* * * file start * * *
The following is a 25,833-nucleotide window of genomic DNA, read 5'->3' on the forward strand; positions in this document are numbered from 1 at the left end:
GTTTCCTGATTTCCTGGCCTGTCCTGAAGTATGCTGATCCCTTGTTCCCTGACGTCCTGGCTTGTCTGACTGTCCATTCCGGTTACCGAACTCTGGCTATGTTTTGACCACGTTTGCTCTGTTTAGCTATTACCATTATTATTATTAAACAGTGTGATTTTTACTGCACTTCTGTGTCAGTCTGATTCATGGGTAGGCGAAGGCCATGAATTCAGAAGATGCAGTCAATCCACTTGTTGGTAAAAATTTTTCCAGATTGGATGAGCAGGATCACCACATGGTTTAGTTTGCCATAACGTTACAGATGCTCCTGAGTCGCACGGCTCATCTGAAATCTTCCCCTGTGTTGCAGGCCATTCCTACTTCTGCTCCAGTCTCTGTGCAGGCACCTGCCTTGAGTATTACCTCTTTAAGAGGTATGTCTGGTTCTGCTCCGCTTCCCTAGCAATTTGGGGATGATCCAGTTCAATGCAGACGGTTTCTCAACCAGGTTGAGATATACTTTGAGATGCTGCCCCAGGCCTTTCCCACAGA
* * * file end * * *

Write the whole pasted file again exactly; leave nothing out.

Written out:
The following is a 25,833-nucleotide window of genomic DNA, read 5'->3' on the forward strand; positions in this document are numbered from 1 at the left end:
GTTTCCTGATTTCCTGGCCTGTCCTGAAGTATGCTGATCCCTTGTTCCCTGACGTCCTGGCTTGTCTGACTGTCCATTCCGGTTACCGAACTCTGGCTATGTTTTGACCACGTTTGCTCTGTTTAGCTATTACCATTATTATTATTAAACAGTGTGATTTTTACTGCACTTCTGTGTCAGTCTGATTCATGGGTAGGCGAAGGCCATGAATTCAGAAGATGCAGTCAATCCACTTGTTGGTAAAAATTTTTCCAGATTGGATGAGCAGGATCACCACATGGTTTAGTTTGCCATAACGTTACAGATGCTCCTGAGTCGCACGGCTCATCTGAAATCTTCCCCTGTGTTGCAGGCCATTCCTACTTCTGCTCCAGTCTCTGTGCAGGCACCTGCCTTGAGTATTACCTCTTTAAGAGGTATGTCTGGTTCTGCTCCGCTTCCCTAGCAATTTGGGGATGATCCAGTTCAATGCAGACGGTTTCTCAACCAGGTTGAGATATACTTTGAGATGCTGCCCCAGGCCTTTCCCACAGA